Our cats and dogs can also have weight problems. And, as for us, being overweight poses risks to their health. This is why it is important not to take weight gain in your pet lightly. Thanks to regular veterinary monitoring and appropriate measures, you can offer a better quality of life to your cat or dog.
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Overweight in dogs and cats: a growing problem
In our current society, the issue of overweight in our little hairballs is becoming a major health concern. According to the WHO (World Health Organization), 35% of cats and 30% of dogs suffer from weight problems in France.
A rather alarming figure, because it is truly a long-term health problem. Besides the aesthetic side, an overweight cat or dog can get sick:
- Breathing difficulties
- Type 2 diabetes in cats
- High blood pressure
- Cruciate ligament problems in dogs
- Spinal disorders
A non-exhaustive list of the consequences of an animal "overfed". Because, yes, the problem often lies in the amount of food provided by the owner of the dog and cat. Although it is true that it is very tempting to give treats to your little companion, an excess of food can present a real danger.
It is therefore necessary to be very attentive to the quantities necessary and adapted to your pet. Each animal is different and requires defined caloric intake. Also note that some dog and cat breeds are more prone to obesity or overweight, such as Labradors, for example, or small dogs. A sterilized and sedentary animal also requires an adjustment of its diet.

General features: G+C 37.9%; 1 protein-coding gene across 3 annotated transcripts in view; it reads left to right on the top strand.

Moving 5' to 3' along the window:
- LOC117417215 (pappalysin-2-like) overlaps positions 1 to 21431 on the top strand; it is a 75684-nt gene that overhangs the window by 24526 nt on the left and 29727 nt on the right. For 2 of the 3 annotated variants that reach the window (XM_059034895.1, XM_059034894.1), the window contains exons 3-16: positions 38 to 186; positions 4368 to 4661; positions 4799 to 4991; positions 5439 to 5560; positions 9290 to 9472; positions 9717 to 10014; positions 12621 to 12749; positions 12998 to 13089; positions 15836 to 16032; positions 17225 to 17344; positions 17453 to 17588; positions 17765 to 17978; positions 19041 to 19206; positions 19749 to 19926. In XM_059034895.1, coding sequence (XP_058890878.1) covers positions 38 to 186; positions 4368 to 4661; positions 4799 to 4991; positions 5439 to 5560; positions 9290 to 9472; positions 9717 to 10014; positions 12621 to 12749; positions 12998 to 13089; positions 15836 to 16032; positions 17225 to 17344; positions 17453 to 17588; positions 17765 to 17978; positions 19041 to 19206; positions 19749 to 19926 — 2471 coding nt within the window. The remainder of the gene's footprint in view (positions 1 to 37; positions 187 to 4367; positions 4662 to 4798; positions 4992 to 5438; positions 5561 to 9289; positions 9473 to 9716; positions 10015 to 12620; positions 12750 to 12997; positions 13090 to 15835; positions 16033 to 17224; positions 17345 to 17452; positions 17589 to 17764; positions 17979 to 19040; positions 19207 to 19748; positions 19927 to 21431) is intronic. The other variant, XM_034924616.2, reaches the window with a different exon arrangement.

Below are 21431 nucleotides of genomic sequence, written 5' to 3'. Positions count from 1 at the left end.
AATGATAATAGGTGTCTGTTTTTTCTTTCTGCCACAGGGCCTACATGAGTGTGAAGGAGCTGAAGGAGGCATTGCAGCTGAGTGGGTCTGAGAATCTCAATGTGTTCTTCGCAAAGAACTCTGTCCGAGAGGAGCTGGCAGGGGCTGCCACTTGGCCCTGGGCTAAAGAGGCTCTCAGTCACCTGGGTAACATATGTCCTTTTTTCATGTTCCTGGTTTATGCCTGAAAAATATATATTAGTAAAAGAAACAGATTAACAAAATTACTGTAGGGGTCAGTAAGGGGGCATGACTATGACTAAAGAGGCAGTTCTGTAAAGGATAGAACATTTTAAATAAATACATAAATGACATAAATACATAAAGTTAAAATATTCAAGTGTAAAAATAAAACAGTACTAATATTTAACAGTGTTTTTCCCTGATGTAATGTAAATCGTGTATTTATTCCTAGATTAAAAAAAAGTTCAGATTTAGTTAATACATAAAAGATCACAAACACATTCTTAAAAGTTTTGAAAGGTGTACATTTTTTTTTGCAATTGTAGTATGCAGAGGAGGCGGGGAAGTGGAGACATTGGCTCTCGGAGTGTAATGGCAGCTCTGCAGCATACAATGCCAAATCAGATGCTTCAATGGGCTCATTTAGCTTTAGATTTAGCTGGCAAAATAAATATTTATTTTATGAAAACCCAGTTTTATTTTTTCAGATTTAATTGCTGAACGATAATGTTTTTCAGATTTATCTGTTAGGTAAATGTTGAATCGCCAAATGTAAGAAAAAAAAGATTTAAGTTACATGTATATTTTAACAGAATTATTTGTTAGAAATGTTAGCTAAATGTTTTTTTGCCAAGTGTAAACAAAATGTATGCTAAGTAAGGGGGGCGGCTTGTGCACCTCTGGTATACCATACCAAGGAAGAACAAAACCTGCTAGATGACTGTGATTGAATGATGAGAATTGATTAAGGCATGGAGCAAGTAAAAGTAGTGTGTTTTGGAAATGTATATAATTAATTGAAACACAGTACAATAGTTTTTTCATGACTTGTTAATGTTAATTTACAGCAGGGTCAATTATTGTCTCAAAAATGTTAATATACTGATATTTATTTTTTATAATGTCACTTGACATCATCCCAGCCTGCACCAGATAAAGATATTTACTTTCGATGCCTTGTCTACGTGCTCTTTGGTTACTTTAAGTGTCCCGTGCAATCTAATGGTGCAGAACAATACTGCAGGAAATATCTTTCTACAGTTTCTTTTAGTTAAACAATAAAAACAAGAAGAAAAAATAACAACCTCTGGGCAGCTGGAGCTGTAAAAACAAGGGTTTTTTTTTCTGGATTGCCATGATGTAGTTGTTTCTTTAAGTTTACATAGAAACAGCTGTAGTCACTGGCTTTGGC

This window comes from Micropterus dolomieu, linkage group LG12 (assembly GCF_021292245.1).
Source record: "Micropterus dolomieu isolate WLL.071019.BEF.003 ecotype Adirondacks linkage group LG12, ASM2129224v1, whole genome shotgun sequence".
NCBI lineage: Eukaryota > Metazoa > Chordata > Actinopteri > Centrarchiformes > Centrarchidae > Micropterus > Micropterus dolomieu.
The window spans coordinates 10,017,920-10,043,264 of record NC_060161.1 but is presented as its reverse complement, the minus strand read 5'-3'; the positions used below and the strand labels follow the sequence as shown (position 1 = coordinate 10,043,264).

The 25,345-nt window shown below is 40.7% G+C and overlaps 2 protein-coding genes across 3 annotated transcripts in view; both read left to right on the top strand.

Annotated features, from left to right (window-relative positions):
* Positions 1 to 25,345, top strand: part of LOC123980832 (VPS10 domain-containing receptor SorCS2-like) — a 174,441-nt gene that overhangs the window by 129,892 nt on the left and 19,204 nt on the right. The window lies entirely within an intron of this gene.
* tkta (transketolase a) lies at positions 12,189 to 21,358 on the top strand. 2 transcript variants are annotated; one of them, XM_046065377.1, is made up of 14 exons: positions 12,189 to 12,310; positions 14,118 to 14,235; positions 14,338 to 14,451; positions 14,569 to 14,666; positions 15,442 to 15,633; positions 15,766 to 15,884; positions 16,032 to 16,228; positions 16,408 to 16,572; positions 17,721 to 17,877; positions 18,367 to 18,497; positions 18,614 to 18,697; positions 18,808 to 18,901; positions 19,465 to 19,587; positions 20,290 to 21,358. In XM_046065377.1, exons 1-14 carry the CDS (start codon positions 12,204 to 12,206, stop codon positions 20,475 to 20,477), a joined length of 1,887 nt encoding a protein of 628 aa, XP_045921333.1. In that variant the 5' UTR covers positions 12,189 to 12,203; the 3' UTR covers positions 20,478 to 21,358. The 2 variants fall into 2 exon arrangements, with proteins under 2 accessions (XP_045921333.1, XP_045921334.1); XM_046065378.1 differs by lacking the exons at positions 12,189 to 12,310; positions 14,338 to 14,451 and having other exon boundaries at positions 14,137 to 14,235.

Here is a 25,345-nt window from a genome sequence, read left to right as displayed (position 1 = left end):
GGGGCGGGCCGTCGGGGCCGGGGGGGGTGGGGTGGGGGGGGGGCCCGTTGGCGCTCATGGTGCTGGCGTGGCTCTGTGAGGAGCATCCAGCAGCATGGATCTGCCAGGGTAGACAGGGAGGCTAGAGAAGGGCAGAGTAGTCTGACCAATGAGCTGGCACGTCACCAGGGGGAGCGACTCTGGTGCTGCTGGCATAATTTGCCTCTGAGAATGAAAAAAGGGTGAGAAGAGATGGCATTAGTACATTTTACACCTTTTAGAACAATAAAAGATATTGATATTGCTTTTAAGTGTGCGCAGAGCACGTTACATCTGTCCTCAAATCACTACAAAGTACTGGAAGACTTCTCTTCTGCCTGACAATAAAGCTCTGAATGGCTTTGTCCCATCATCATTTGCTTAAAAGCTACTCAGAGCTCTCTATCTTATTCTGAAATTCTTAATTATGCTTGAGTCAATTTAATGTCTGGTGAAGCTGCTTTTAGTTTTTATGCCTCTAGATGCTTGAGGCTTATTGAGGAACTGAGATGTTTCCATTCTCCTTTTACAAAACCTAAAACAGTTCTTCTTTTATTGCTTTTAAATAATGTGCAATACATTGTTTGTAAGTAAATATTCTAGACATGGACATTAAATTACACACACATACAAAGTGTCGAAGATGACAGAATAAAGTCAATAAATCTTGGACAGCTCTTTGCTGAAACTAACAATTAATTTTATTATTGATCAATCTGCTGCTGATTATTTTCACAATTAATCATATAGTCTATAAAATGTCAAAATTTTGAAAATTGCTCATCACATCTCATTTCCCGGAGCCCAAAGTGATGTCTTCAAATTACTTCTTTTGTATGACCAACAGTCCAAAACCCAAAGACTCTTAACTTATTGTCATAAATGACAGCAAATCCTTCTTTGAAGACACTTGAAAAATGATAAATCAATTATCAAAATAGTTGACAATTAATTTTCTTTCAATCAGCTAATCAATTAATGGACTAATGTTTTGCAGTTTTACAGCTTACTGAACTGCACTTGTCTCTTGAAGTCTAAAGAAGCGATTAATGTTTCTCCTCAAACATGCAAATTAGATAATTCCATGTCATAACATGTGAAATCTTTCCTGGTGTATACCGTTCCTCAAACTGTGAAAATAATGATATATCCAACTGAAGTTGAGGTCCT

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Why pay attention to the weight of your dog or cat?
Excessive calorie intake or lack of exercise can affect your dog or cat's overall well-being. In addition to causing various diseases, it is his entire daily life that is impacted:
- More fatigue: overweight acts on the body which tires faster
- Less enthusiasm: your dog or cat's desire to play decreases
- Difficulty moving around
- Skin problems: the animal can not clean itself properly causing the proliferation of bacteria or parasites
A vicious circle that forces your cat or dog to spend less and therefore gain even more weight. It is estimated that an overweight animal decreases its life expectancy by about 2 years!
How do I know if my cat or dog is overweight?
Unlike us, there is no well-defined weight curve. It is therefore difficult to evaluate an ideal weight, because many factors come into play: morphology, activity, sterilization, etc. Veterinarians use repositories-like tools based on physical appearance. They estimate an overweight dog or cat when the ideal weight is exceeded by 15%!
Here's how to recognize your pet's overweight? :
- Accumulation of body fat: a layer of fat appears in the back or belly, bulges form at the base of the tail
- Loss of definition: run your hands over the side of his chest. If you feel his ribs without pressing, it is because his weight is "normal". Otherwise, the suspicion of overweight is very real
- Difficulty moving: your dog or cat is tired and/or short of breath as soon as it is in motion
If you observe some of these symptoms, it is imperative that you consult a professional to obtain adequate veterinary care. He will assess the level of overweight and help you set up an action plan. Generally, all it takes is a suitable diet with low fat content and targeted exercises according to the age of your pet for him to regain his ideal weight. Be patient, it is not a question of drastically reducing the quantities or exhausting your pet.